Chronic obstructive pulmonary disease, or COPD for short, is believed to be the third most common cause of death worldwide. However, because the underlying mechanism is still largely unknown, today’s treatments can only slow progression of the disease. Scientists at Helmholtz Zentrum München have now reported a previously unknown pathogenic mechanism, which they have already been able to prevent in the laboratory. Their findings are reported in ‘EMBO Molecular Medicine’.
Cigarette smoking and general environmental pollution pose far and away the greatest risks for COPD and lead to an inflammatory reaction in the airways and lung tissue. As a result, sufferers develop chronic cough, sputum production and shortness of breath. In the long term, lung tissue is destroyed, which makes breathing more difficult.
In a recent paper, a team led by Dr. Ali Önder Yildirim shed new light on the inflammatory process. “We focused on tertiary lymphoid organs* in the bronchi,” explains Yildirim, one of the acting directors of the Institute of Lung Biology at Helmholtz Zentrum München, a member of the German Center for Lung Research (DZL). Specifically, the researchers studied what is known as inducible bronchus-associated lymphoid tissue, or iBALT for short. “It is believed that the development of iBALT plays a key role in the deterioration of COPD − but until now it was unclear exactly how iBALT forms,” says the head of the study.
Therefore, the lung specialists looked for known processes in other lymphoid tissues. In this context, their attention was drawn to the metabolism of oxysterols. Oxysterols are derivatives of cholesterol that play a role in a wide range of biological processes, including the positioning of immune cells in lymphoid tissue.
“We wanted to find out whether that is also the case around the lungs and specifically in cigarette-smoke-induced COPD,” Yildirim says. In fact, the researchers found elevated levels of enzymes involved in oxysterol metabolism together with immune cells that migrate into the tissue both in the experimental model and in the lungs of COPD patients. Further experiments also showed that iBALT formation is inhibited if the metabolic enzymes are absent. Their absence also prevented the migration of immune cells and damage to the lungs despite exposure to cigarette smoke.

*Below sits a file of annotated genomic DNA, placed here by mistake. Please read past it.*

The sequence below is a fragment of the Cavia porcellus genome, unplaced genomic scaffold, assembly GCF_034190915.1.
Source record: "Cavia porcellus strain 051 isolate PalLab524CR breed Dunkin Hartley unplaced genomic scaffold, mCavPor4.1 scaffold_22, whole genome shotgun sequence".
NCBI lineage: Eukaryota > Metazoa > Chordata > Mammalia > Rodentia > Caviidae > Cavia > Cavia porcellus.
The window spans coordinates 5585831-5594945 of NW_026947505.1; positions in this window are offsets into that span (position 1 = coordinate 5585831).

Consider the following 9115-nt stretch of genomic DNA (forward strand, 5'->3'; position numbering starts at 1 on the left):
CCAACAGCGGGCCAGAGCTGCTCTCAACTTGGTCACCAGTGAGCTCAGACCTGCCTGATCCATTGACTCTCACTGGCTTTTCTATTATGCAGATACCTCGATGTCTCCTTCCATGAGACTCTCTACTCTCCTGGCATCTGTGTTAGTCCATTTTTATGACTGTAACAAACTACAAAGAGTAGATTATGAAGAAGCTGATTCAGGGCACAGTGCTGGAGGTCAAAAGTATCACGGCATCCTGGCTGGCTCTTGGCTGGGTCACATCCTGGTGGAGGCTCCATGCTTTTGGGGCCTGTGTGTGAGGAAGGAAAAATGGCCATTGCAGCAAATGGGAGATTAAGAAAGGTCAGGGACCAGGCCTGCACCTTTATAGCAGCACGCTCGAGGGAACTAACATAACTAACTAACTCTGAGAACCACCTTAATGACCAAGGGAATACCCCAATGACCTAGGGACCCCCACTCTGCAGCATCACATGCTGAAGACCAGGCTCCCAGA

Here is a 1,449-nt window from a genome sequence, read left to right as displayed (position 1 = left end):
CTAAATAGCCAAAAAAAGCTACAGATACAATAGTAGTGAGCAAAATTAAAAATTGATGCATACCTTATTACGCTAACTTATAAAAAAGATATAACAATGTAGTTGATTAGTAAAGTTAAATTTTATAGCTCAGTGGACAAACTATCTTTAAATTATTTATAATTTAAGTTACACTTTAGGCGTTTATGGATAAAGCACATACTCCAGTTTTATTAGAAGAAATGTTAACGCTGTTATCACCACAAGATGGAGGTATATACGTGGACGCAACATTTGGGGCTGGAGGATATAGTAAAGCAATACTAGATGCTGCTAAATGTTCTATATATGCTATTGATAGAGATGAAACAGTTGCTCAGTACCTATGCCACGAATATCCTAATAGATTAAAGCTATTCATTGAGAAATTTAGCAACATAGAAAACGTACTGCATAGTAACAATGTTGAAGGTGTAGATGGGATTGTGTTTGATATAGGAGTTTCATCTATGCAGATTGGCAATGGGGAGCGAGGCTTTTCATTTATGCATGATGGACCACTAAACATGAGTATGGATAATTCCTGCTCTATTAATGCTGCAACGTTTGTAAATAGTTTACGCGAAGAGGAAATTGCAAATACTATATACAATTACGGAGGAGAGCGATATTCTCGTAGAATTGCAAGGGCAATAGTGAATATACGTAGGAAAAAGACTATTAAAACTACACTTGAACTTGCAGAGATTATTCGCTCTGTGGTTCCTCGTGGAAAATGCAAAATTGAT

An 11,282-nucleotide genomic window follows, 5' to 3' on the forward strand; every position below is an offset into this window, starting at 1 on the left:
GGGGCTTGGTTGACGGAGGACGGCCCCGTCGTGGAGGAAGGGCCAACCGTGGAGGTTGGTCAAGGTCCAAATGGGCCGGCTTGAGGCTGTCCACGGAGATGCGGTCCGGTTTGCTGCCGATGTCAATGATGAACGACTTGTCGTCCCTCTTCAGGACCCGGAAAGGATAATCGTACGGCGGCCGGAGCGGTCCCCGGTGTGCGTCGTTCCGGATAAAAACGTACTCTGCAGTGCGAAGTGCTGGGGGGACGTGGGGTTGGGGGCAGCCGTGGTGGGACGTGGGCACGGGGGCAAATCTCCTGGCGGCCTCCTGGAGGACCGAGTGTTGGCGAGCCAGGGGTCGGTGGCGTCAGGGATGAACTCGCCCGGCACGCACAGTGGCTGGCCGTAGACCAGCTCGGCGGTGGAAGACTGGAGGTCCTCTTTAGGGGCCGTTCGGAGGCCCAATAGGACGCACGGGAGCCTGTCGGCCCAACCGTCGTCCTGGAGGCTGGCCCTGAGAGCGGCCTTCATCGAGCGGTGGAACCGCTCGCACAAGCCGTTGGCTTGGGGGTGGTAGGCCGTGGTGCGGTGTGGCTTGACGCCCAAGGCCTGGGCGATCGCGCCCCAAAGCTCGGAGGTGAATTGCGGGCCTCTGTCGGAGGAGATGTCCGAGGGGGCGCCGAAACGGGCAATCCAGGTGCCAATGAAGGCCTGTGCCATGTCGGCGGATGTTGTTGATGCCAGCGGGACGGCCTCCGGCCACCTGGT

The scientists then attempted to recreate this effect pharmacologically by blocking the oxysterol pathway with an inhibitor**, which they found prevented the immune cell migration following cigarette smoke irritation and therefore iBALT formation in the experimental model. “Our future goal is to transfer the results from the model to humans with a view to intervening in the development of COPD,” Ali Önder Yildirim says. “There is still a lot of work to do, however we are very much looking forward to it.”
* The lymphatic system, with the lymphatic vessels acting as conduits, is the second most important transport system in the human body next to the circulatory system. It specializes in the transport of nutrients and waste products and also disposes of pathogens, such as bacteria, and foreign bodies in the lymph nodes. Tertiary lymphoid organs develop later in various organs near sites of inflammation. They are, to put it simply, improvised lymph nodes.
** Specifically, the team used the drug clotrimazole, an approved antimycotic.
Jia, J. & Conlon, TM. et al. (2018): Cholesterol metabolism promotes B‐cell positioning during immune pathogenesis of chronic obstructive pulmonary disease. EMBO Molecular Medicine, DOI: 10.15252/emmm.201708349
As German Research Center for Environmental Health, Helmholtz Zentrum München pursues the goal of developing personalized medical approaches for the prevention and therapy of major common diseases such as diabetes mellitus and lung diseases. To achieve this, it investigates the interaction of genetics, environmental factors and lifestyle. The Helmholtz Zentrum München has about 2,300 staff members and is headquartered in Neuherberg in the north of Munich. Helmholtz Zentrum München is a member of the Helmholtz Association, a community of 18 scientific-technical and medical-biological research centers with a total of about 37,000 staff members.